5 Ways Church Leaders Can Spot High-Capacity Candidates
By: Brian Dunks
Every day, I get to help church leaders in the process of church staffing. And consistently, these leaders want to hire what we call "high-capacity" team members. Dictionary.com defines capacity as “the ability to receive or contain; the power of receiving impressions or knowledge; mental ability; actual ability to perform, yield, or withstand.” Capacity includes natural gifts and abilities, particular skill sets, measured experiences, and passions that rally around a job description and give the candidate every opportunity to succeed.
The term “high-capacity” takes these qualities to another level of excellence. We say a candidate is high-capacity when they substantially meet or exceed the criteria established for the position. A high-capacity ministry candidate also has a track record of excellence and high-performance in their previous positions.
When you surround yourself with high-capacity hires, you and your entire staff will elevate. Hiring one truly high-capacity person - though they can be hard to find - can take the influence and impact of your ministry further than an entire busload of adequate ones.
Here are five traits of high-capacity ministry candidates. Look for these attributes as you interview for your church staff.
1. High-capacity people will understand the goals of your ministry.
Excellent minstry candidates will research your church before an interview, understand your mission & vision, and get excited about how they can help you pursue that mission. They will fulfill your expectations as a natural by-product of fulfilling their own. High-capacity people have a well-aimed radar that puts a higher premium on excellent results. In contrast, low-capacity people don’t fulfill your team's needs and end up giving back portions of their responsibilities.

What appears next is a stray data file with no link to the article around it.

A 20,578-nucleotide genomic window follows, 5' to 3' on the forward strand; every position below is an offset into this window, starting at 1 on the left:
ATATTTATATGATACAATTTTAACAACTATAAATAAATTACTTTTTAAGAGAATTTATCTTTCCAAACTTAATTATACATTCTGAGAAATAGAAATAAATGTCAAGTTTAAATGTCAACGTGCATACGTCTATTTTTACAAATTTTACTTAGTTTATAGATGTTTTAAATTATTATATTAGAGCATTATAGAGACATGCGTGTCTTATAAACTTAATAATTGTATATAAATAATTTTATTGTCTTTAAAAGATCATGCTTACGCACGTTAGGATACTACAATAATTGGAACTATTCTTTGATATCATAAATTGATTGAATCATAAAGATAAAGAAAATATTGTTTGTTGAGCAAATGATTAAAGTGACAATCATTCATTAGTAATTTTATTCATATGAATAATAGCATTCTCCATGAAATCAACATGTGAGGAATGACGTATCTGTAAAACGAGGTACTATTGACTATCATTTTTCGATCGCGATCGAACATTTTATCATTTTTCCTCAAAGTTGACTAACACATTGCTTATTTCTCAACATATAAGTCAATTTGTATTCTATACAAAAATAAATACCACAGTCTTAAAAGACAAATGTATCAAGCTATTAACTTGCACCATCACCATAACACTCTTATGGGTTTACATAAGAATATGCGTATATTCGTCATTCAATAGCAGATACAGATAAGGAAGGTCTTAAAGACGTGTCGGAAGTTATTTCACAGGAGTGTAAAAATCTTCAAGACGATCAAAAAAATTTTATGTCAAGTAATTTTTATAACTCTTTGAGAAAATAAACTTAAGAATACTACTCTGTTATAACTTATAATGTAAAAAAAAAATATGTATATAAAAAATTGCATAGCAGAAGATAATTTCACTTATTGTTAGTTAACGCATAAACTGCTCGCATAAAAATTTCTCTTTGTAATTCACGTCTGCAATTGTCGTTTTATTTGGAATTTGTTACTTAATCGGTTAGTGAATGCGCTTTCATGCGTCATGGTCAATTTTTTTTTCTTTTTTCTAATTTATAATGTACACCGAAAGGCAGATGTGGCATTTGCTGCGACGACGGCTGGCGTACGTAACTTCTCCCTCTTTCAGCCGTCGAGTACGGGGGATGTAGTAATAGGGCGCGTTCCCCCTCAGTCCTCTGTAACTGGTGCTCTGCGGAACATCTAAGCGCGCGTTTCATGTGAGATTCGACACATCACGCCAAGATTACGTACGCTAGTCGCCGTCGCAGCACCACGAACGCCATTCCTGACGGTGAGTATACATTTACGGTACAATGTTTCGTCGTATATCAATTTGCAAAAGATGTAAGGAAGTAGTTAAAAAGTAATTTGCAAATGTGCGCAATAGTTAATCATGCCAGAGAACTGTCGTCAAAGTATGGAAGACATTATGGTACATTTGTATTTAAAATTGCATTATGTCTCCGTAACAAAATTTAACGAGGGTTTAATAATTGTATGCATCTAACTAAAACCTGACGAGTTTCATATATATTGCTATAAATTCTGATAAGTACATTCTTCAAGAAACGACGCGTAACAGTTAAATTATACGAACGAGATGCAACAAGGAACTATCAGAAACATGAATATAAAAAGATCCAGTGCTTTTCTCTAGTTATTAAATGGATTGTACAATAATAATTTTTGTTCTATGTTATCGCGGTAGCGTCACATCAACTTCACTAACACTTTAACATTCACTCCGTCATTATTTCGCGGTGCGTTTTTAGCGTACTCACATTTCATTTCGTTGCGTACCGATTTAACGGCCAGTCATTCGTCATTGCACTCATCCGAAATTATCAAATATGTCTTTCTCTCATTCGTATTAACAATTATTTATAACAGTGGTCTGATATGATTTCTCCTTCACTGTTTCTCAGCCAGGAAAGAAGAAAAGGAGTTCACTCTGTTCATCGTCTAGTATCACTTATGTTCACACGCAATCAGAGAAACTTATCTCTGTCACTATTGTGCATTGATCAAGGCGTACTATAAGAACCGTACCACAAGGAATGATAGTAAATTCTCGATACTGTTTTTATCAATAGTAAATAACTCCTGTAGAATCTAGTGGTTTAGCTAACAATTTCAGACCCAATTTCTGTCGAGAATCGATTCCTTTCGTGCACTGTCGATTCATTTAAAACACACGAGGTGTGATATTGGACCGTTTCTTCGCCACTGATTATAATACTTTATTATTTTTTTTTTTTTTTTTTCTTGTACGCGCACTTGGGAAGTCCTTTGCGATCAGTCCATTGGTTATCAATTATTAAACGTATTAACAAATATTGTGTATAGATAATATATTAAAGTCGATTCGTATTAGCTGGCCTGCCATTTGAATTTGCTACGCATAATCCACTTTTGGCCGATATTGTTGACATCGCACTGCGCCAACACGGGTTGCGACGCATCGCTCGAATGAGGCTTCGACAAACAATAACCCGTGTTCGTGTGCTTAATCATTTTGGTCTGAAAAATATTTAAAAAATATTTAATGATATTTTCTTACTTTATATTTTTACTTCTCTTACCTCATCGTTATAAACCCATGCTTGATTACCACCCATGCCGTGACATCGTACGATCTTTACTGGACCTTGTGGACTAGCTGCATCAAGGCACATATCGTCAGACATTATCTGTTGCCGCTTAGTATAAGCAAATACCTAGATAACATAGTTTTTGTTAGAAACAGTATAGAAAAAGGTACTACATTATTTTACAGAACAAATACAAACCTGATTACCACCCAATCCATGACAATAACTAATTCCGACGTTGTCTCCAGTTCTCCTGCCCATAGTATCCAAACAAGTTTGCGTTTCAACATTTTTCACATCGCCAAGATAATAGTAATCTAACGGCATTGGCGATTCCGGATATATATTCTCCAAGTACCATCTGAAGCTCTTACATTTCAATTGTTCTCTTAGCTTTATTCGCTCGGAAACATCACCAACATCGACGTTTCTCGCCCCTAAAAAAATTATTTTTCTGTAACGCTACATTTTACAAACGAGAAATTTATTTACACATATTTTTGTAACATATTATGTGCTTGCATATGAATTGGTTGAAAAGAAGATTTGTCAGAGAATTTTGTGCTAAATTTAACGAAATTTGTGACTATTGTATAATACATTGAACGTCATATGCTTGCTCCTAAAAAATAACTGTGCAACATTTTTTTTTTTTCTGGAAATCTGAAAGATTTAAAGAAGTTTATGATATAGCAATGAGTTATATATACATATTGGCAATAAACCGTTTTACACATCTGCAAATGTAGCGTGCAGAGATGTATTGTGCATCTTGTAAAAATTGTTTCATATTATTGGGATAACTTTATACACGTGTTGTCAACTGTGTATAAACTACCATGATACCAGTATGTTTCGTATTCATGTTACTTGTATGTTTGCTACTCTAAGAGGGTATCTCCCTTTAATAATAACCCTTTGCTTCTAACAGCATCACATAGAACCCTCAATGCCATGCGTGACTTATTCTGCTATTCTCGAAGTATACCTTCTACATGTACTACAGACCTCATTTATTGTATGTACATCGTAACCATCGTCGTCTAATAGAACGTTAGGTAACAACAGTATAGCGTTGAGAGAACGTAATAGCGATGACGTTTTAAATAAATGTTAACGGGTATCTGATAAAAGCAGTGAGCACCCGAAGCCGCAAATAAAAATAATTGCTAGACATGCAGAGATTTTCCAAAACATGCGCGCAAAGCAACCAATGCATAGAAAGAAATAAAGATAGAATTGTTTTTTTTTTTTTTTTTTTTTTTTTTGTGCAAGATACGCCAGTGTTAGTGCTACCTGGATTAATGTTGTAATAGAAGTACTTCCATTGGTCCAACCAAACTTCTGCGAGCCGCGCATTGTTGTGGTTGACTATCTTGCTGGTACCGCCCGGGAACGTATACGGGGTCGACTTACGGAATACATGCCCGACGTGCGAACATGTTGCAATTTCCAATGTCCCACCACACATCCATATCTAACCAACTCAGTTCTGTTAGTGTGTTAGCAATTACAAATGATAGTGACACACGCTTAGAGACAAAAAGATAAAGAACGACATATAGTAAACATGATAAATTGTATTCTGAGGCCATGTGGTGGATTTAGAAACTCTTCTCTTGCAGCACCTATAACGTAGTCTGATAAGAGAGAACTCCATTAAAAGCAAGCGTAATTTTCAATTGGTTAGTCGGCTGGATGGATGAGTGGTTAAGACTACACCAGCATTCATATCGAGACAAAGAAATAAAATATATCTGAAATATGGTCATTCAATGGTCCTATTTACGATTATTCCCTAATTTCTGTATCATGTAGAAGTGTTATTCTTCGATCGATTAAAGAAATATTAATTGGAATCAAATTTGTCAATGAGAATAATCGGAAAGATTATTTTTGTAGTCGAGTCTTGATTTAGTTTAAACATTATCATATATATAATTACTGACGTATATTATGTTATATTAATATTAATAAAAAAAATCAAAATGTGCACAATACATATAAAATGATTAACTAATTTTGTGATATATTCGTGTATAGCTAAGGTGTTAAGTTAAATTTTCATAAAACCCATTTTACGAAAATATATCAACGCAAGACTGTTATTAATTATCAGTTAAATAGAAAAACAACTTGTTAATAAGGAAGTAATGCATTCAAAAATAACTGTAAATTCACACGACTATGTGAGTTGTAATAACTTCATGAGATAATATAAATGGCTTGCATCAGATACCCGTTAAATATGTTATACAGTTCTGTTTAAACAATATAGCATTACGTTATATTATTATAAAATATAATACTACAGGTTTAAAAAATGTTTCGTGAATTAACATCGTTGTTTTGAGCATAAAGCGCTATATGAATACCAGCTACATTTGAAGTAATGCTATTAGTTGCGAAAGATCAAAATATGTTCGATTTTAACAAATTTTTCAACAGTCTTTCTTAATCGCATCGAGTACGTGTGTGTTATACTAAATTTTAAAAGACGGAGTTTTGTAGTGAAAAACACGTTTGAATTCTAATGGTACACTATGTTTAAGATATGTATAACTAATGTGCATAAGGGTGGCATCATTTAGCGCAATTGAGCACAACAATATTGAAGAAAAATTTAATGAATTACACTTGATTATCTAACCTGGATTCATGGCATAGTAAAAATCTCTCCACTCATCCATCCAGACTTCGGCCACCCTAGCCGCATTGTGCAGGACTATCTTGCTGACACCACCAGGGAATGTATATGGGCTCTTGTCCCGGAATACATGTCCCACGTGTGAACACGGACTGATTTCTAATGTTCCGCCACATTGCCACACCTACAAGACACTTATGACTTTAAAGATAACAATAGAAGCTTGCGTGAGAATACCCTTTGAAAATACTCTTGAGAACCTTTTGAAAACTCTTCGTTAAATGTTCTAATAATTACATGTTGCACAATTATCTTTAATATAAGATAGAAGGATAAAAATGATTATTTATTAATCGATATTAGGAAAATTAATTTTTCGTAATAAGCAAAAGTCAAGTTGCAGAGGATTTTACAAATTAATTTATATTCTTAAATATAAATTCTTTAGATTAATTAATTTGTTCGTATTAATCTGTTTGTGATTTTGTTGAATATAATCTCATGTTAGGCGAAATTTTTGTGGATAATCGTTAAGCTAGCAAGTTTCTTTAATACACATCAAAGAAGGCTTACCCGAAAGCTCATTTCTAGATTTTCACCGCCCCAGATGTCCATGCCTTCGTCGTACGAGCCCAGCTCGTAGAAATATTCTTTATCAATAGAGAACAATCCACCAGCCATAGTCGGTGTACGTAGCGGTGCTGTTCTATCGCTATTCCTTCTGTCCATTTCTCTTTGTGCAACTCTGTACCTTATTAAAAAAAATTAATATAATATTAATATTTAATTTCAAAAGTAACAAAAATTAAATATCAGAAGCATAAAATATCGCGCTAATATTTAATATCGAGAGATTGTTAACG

2. High-capacity people will push to raise the bar of excellence.
They will also inspire less-capable members of the team to do the same. The bar of excellence may be raised externally by those who are reviewing performance or by high-capacity people who naturally raise the bar in their own pursuit of personal growth. In contrast, low-capacity people may not even know where the bar is set or what bar you are talking about.
3. High-capacity people are solution-oriented.
One of our core vales here at Vanderbloemen is "Solution-side living." High-capacity people are focused on finding solutions, not creating problems. If they don’t know the answer to something, they will find it. They are relentless learners. The Harvard Business Review has identified a “catalytic learning capability” among high-potential candidates and has stated that they “have the capacity to scan for new ideas, the cognitive ability to absorb them, and the common sense to translate that new learning into productive action.” On the flipside, low-capacity people lack an action or solution-orientation.
4. High-capacity people speak the language of performance & push success.
To truly high-potential employees, good - even very good - isn’t good enough. Because they are driven to succeed, they will stay true to their values and are more than willing to go the extra mile in order to advance the mission and vision of your church. Low-capacity people speak the language of status quo and require you to push them toward any type of progress.
5. High-capacity people will consistently outperform others.
They are always searching for productive ways to blaze new paths. They are adventurous, taking on challenges outside their comfort zone and accepting unique assignments that demand new sets of skills. Low-capacity people will be satisfied with following and will seldom take risks requiring the development of new skills.
One caveat here: when you combine a drive to excel with a tenacious spirit that loves to find new approaches, it can also lead to frustration for you or your team. If you and your team are satisfied with a status-quo, there will likely be friction with a new, high-capacity team member. High-capacity people won't be satisfied with a position where their ideas are constantly squashed or there's no room for growth.